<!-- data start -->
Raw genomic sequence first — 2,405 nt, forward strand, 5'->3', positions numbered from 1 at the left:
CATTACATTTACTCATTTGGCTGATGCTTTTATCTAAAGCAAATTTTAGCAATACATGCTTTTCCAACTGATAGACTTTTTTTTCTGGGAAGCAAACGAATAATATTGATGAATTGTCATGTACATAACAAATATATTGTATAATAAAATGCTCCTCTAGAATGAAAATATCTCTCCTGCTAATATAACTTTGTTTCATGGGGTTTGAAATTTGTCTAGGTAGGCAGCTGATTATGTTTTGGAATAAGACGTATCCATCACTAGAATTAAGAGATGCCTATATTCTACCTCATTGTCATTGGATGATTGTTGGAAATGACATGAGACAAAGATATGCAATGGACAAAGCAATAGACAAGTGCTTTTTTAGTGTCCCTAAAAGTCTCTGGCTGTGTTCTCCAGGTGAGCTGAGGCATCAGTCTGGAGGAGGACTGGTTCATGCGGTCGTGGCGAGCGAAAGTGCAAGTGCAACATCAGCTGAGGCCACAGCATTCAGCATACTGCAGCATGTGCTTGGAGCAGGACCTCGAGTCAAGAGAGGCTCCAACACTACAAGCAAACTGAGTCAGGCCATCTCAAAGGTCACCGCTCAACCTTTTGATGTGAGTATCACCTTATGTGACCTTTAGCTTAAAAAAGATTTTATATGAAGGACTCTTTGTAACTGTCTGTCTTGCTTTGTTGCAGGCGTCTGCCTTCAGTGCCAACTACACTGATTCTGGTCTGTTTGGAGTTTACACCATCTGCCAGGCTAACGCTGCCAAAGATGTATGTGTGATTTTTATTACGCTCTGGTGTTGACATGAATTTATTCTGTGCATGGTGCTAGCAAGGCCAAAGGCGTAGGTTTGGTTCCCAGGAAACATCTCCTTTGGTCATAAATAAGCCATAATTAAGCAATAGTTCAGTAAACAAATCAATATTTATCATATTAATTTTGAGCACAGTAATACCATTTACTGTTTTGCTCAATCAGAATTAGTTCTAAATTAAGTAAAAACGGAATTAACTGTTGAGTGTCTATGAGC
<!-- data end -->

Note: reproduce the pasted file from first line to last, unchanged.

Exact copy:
Raw genomic sequence first — 2,405 nt, forward strand, 5'->3', positions numbered from 1 at the left:
CATTACATTTACTCATTTGGCTGATGCTTTTATCTAAAGCAAATTTTAGCAATACATGCTTTTCCAACTGATAGACTTTTTTTTCTGGGAAGCAAACGAATAATATTGATGAATTGTCATGTACATAACAAATATATTGTATAATAAAATGCTCCTCTAGAATGAAAATATCTCTCCTGCTAATATAACTTTGTTTCATGGGGTTTGAAATTTGTCTAGGTAGGCAGCTGATTATGTTTTGGAATAAGACGTATCCATCACTAGAATTAAGAGATGCCTATATTCTACCTCATTGTCATTGGATGATTGTTGGAAATGACATGAGACAAAGATATGCAATGGACAAAGCAATAGACAAGTGCTTTTTTAGTGTCCCTAAAAGTCTCTGGCTGTGTTCTCCAGGTGAGCTGAGGCATCAGTCTGGAGGAGGACTGGTTCATGCGGTCGTGGCGAGCGAAAGTGCAAGTGCAACATCAGCTGAGGCCACAGCATTCAGCATACTGCAGCATGTGCTTGGAGCAGGACCTCGAGTCAAGAGAGGCTCCAACACTACAAGCAAACTGAGTCAGGCCATCTCAAAGGTCACCGCTCAACCTTTTGATGTGAGTATCACCTTATGTGACCTTTAGCTTAAAAAAGATTTTATATGAAGGACTCTTTGTAACTGTCTGTCTTGCTTTGTTGCAGGCGTCTGCCTTCAGTGCCAACTACACTGATTCTGGTCTGTTTGGAGTTTACACCATCTGCCAGGCTAACGCTGCCAAAGATGTATGTGTGATTTTTATTACGCTCTGGTGTTGACATGAATTTATTCTGTGCATGGTGCTAGCAAGGCCAAAGGCGTAGGTTTGGTTCCCAGGAAACATCTCCTTTGGTCATAAATAAGCCATAATTAAGCAATAGTTCAGTAAACAAATCAATATTTATCATATTAATTTTGAGCACAGTAATACCATTTACTGTTTTGCTCAATCAGAATTAGTTCTAAATTAAGTAAAAACGGAATTAACTGTTGAGTGTCTATGAGC